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Smoking is not only bad for human health, it can harm that of pets, too. Cats and dogs whose owners smoke are twice as likely to develop some types of cancer as those whose owners do not.
While the danger to humans of passive smoking is now well known, many pet owners do not realise the danger to their four legged friends, according to Val Mills, team leader of Buckinghamshire SmokeFree Support Service.
She said: ‘As a pet owner I know how important pets can be to people. Some people may not realise that smoking around their pets will affect the health of their animals.’
Vegetarians rejoice: Cutting meat out of your diet may have lowered your risk of an untimely death.
A new study of more than 70,000 people showed that vegetarian diets were linked to lower death rates when compared to meat-eaters. The research was published on June 3 in JAMA Internal Medicine.
"I think this adds to the evidence showing the possible beneficial effect of vegetarian diets in the prevention of chronic diseases and the improvement of longevity," lead author Dr. Michael Orlich, program director of the preventative medicine residency at Loma Linda University in Loma Linda, Calif., said to Reuters.
We all know giving blood provides an essential lifeline to those in need, but a growing body of research demonstrates that it could have health benefits for the donor too. Findings have shown that donating blood reduces the risk of heart attacks and even cancer. It even burns 650 calories for every pint given. The news could come as welcome boost to British blood banks which use an average of 7,000 units of blood every day, reports daily mail.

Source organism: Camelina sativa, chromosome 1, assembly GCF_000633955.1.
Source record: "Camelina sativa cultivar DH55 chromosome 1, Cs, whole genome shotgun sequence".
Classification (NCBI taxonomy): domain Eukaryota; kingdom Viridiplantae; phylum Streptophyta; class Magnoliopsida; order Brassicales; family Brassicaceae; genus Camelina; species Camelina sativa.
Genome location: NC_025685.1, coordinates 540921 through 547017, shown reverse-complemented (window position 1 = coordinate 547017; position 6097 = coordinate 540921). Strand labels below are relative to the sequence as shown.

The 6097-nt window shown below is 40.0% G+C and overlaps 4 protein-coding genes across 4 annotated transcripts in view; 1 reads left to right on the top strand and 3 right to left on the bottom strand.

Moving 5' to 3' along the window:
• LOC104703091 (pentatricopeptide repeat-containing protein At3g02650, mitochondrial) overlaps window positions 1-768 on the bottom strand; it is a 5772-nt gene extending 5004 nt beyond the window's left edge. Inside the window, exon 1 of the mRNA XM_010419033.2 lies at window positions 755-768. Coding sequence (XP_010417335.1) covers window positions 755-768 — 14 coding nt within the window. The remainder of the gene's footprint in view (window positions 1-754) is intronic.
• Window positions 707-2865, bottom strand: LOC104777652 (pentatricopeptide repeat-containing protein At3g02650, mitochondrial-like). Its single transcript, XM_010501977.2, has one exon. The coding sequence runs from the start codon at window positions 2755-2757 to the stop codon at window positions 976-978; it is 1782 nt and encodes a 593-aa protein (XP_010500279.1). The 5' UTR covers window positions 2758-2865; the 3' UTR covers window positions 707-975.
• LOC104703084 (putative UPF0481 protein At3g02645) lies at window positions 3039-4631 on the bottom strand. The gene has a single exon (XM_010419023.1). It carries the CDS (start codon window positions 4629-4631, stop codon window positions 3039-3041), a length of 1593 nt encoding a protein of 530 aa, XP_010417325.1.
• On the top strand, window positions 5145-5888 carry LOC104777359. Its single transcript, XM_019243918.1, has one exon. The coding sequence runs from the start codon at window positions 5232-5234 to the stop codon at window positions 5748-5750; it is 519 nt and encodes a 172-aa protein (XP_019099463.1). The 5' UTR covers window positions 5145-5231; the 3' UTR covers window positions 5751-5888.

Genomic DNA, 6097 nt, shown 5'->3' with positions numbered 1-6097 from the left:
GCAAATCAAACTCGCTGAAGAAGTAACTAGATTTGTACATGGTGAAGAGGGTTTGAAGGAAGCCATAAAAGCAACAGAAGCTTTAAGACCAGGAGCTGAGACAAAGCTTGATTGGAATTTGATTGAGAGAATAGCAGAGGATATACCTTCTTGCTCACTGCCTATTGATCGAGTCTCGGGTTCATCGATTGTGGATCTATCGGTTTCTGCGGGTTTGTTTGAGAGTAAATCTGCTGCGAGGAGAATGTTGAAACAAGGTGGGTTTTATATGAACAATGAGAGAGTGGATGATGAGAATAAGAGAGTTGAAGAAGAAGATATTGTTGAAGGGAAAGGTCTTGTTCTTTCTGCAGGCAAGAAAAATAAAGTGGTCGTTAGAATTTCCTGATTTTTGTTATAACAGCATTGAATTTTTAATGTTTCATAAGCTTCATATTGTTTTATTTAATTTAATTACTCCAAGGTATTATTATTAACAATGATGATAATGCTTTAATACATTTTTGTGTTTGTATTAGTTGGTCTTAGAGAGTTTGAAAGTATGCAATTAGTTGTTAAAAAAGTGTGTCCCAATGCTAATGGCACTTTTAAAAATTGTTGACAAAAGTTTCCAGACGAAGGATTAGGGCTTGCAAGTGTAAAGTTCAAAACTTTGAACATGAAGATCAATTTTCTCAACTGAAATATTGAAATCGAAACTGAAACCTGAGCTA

It is thought that the benefits arise from lowering high iron levels. Iron affects how thick and sticky the texture of the blood is.
Splenda 'modifies way the body handles sugar', increasing insulin production by 20%, reports daily mail.
Splenda can modify how the body handles sugar and could lead to diabetes, according to a new study.
Scientists found that consuming the sugar alternative made of sucralose caused a person's sugar levels to peak at a higher level and in turn increase the amount of insulin a person produced. Researchers said that while they did not fully understand the implications of the findings, they might suggest that Splenda could raise the risk of diabetes.
This is because regularly elevated insulin levels can lead to insulin resistance, which is a known path to type 2 diabetes.
Research has shown that healthy behaviors are associated with a lower risk of Alzheimer's disease and dementia, but less is known about the potential link between positive lifestyle choices and milder memory complaints, especially those that occur earlier in life and could be the first indicators of later problems.
To examine the impact of these lifestyle choices on memory throughout adult life, UCLA researchers and the Gallup organization collaborated on a nationwide poll of more than 18,500 individuals between the ages of 18 and 99. Respondents were surveyed about both their memory and their health behaviors, including whether they smoked, how much they exercised and how healthy their diet was.
The UWS School of Medicine researchers also found the longer a woman breastfed, the lower her odds of developing high blood pressure before the age of 64.
The published study is featured as the Editor's Choice in the American Journal of Obstetrics and Gynecology(opens in new window) , an international peer-reviewed scientific journal.
The researchers investigated the relationship between breastfeeding history and the prevalence of high blood pressure in 74,785 Australian women who were aged 45 years and over.